Sustainable Blog

10 Ways to Use Extra Garden Vegetables

Got a bumper crop of veggies on your hands? Here's how to make sure none of it goes to waste.

Big tomato garden harvest

Photo: Melanie J. Watts via Flickr

If your garden did well this year, there’s only so much tomato sauce you can make and so many zucchini breads you can freeze before you realize there’s just no way you’re going to be able to eat your garden’s bounty by yourself. Thankfully, there are many of ways to make good use of the surplus, from donating to food pantries to composting it for new soil for your garden. After all, the average American wastes over 20 pounds of food each month – don’t let your overflowing garden add even more to this number!

1. Make veggie-filled goodie bags.
Having friends or family over? Fill paper or plastic bags with garden-fresh veggies and hand them out as your guests leave. Email them your favorite recipes for cooking inspiration or tuck printed cards in each bag.

2. Preserve your pickings.
It takes time and effort to prep and process fruits and vegetables, but you’ll be rewarded with peak-flavor results all year long. Canning whole or chopped veggies is one option, but you can also freeze many items even tomatoes with very minimal preparation. Other food preservation options include quick pickling, fermenting and dehydrating.

3. Donate to a local food pantry.
Not all food panties can accept fresh produce. To find one in your area that does, start by searching ampleharvest.org.

4. Start a produce stand in your front yard.
A simple “FREE” sign taped to a basket or table of zucchini, tomatoes and peppers will help your veggies find good homes. If you have a lockbox you can secure to the table, you could even solicit donations in exchange for the vegetables and deliver the proceeds to a food pantry. TIP: Want to get your neighbors in on a collaborative growing effort next year? Check out Food Is Free for steps to get started.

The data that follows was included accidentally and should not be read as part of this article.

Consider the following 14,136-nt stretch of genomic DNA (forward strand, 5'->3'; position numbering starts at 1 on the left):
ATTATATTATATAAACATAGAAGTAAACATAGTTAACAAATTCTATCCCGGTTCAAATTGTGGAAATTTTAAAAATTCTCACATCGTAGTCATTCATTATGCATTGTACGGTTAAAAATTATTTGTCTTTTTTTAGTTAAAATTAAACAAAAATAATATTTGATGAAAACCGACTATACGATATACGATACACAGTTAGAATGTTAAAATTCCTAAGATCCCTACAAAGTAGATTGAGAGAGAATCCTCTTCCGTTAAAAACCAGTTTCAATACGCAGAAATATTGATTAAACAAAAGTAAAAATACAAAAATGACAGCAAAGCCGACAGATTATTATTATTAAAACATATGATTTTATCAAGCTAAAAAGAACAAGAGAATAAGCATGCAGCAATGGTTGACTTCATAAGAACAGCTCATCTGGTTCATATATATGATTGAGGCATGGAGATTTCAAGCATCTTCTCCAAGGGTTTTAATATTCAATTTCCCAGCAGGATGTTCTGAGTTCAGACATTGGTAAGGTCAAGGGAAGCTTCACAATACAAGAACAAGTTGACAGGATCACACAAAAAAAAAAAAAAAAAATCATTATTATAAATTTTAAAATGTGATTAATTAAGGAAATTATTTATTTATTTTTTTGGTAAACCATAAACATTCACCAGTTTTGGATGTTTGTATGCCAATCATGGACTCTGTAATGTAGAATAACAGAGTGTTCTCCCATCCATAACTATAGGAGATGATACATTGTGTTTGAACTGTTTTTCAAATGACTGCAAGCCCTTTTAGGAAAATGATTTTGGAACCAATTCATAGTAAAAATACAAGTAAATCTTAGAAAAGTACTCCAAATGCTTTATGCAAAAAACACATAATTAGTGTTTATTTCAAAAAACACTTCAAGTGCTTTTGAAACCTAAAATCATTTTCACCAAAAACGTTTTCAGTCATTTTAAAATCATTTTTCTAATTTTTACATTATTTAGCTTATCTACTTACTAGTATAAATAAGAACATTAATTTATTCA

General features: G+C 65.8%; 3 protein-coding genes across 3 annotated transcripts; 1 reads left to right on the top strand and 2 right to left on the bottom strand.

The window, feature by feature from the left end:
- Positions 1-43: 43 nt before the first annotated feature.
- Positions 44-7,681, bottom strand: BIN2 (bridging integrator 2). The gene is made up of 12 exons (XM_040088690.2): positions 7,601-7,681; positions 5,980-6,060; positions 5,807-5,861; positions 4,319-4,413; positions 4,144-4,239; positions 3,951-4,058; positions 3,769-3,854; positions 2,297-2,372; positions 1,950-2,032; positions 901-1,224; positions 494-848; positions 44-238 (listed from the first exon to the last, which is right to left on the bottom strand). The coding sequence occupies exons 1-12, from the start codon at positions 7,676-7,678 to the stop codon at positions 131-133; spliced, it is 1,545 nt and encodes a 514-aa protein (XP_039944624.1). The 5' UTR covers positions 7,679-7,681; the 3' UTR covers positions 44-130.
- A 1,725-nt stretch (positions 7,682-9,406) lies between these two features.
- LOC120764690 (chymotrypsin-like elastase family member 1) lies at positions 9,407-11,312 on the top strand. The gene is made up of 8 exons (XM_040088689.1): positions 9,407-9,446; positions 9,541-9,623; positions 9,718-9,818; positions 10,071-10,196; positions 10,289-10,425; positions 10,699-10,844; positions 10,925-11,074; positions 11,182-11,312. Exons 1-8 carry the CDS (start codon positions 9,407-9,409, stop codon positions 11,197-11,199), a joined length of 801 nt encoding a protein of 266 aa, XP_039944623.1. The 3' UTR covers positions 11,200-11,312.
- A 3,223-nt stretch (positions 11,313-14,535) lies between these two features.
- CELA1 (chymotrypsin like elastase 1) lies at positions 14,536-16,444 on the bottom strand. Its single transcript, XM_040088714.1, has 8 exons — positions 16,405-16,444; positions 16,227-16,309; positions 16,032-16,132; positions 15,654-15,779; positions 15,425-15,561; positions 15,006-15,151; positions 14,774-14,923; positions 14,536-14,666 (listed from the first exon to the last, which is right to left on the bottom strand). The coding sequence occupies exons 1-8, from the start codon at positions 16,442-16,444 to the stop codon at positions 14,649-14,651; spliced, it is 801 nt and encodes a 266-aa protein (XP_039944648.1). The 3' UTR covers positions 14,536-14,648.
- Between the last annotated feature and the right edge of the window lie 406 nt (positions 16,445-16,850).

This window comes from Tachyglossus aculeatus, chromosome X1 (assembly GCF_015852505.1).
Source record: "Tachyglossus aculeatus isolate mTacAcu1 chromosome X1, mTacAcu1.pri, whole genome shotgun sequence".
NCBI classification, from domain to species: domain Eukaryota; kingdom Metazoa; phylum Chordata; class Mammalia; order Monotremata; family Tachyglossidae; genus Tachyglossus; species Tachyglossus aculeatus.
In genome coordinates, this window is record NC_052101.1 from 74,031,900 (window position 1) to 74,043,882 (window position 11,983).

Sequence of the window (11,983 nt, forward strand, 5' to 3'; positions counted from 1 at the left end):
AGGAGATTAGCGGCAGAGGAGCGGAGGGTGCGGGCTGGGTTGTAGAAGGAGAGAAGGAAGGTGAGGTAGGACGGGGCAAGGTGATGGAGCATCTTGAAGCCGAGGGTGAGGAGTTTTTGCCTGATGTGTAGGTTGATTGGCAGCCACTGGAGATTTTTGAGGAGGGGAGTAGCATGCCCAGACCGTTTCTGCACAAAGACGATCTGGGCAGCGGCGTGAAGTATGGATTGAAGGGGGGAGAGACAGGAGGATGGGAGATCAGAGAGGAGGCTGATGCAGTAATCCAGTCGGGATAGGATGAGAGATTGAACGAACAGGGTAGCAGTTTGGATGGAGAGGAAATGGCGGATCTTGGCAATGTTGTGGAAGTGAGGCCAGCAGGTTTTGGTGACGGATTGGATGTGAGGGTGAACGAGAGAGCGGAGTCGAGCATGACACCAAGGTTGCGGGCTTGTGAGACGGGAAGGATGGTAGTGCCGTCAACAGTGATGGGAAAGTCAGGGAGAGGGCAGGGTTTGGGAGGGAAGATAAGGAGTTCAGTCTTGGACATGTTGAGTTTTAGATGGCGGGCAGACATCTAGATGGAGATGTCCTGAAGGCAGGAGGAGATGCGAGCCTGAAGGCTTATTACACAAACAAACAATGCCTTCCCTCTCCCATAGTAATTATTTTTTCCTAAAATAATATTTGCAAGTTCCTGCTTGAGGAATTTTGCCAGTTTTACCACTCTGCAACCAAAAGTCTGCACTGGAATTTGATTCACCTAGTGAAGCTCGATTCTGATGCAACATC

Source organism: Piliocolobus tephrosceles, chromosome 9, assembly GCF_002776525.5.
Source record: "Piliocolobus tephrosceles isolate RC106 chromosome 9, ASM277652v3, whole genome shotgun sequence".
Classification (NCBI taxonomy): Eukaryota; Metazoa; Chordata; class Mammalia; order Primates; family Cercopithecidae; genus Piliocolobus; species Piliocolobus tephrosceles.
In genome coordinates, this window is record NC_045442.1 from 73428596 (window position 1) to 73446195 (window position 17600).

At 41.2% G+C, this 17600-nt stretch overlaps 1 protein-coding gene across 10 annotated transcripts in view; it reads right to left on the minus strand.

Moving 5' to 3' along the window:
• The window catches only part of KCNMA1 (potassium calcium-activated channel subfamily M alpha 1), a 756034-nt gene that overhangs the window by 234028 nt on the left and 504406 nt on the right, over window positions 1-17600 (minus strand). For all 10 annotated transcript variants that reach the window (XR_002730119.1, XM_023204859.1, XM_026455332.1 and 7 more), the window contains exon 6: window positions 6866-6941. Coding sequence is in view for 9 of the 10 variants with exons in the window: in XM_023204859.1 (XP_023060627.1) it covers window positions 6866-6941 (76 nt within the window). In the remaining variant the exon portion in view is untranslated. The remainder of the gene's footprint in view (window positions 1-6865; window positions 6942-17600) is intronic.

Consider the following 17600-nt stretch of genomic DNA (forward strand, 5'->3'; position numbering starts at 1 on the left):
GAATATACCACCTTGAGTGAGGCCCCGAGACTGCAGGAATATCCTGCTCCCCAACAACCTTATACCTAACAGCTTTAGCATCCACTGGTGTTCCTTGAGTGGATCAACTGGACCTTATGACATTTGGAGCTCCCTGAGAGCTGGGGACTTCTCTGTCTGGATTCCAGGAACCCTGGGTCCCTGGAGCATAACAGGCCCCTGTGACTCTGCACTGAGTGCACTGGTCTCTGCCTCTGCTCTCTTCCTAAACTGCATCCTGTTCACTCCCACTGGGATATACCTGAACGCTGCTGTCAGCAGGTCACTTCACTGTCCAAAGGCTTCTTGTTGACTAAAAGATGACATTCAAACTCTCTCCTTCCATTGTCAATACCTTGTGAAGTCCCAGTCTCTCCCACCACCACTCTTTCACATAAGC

5. Add a listing to a local crop-swap site.
Ripe Near Me and Cropmobster (San Francisco area only so far) allow users to browse for available produce (for free or sale) right in their neighborhoods. Or sign up for Nextdoor, a ocial networking site for neighborhoods, to let your neighbors know you have food to share.

6. Post ads on Freecycle or Craigslist.
There’s generally always going to be a taker for free produce from these sites. You could offer to meet people with a selection of harvested items in a convenient public place if you’d rather not share your home address.

7. Cook a meal for a neighbor in need.
Maybe you’re sick of ratatouille and eggplant parmesan, but the elderly man a few houses down or the family who just had a baby would absolutely love a home-cooked meal featuring the flavorful products of your garden.

8. Barter for goods and services.
You might have to ask around, but odds are you’ll find people nearby who will be happy to swap a few eggplant for a dozen eggs from their backyard coop, or trade other items or services (like weeding or watering assistance!) in exchange for garden-fresh produce.

9. Deliver a box to your local volunteer fire department.
They have to cook for a big group of hungry firefighters multiple times a day, so your surplus will likely be much appreciated by the chef! Call ahead to verify what they might be able to use.

10. Compost it.
If you’ve exhausted all your other options, or have let the produce get past the point of edible ripeness, you can transform leftover fruits and veggies into a nutritious soil for your next growing season.

Amanda Bergman
Sustainable America Contributor

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By the Numbers

Currently 50 million households suffer from food insecurity, meaning that family members cannot always meet their basic food needs.

10 million people a year could be fed through the recovery of just one-fifth of food waste.

Only 2% of food waste is composted or otherwise recycled—62% of paper is recycled.

Consumers throw out about 40% of the fresh and frozen fish they buy.

The U.S. produced 208 pounds of meat per person in 2009—60% more than Europe.

Low income commuters spend a much higher proportion of their wages on gas—8.6% versus 2.1% at $4 per gallon.

Food prices rose 35-40 percentage points between 2002–2008.

Americans consume 25% of the world’s produced oil, but our nation holds less than 3% of the world’s proven oil reserves.

The International Energy Agency says greenhouse gas emissions rose 3.2% last year, with a 9.3% increase in China offsetting declines in the US and EU.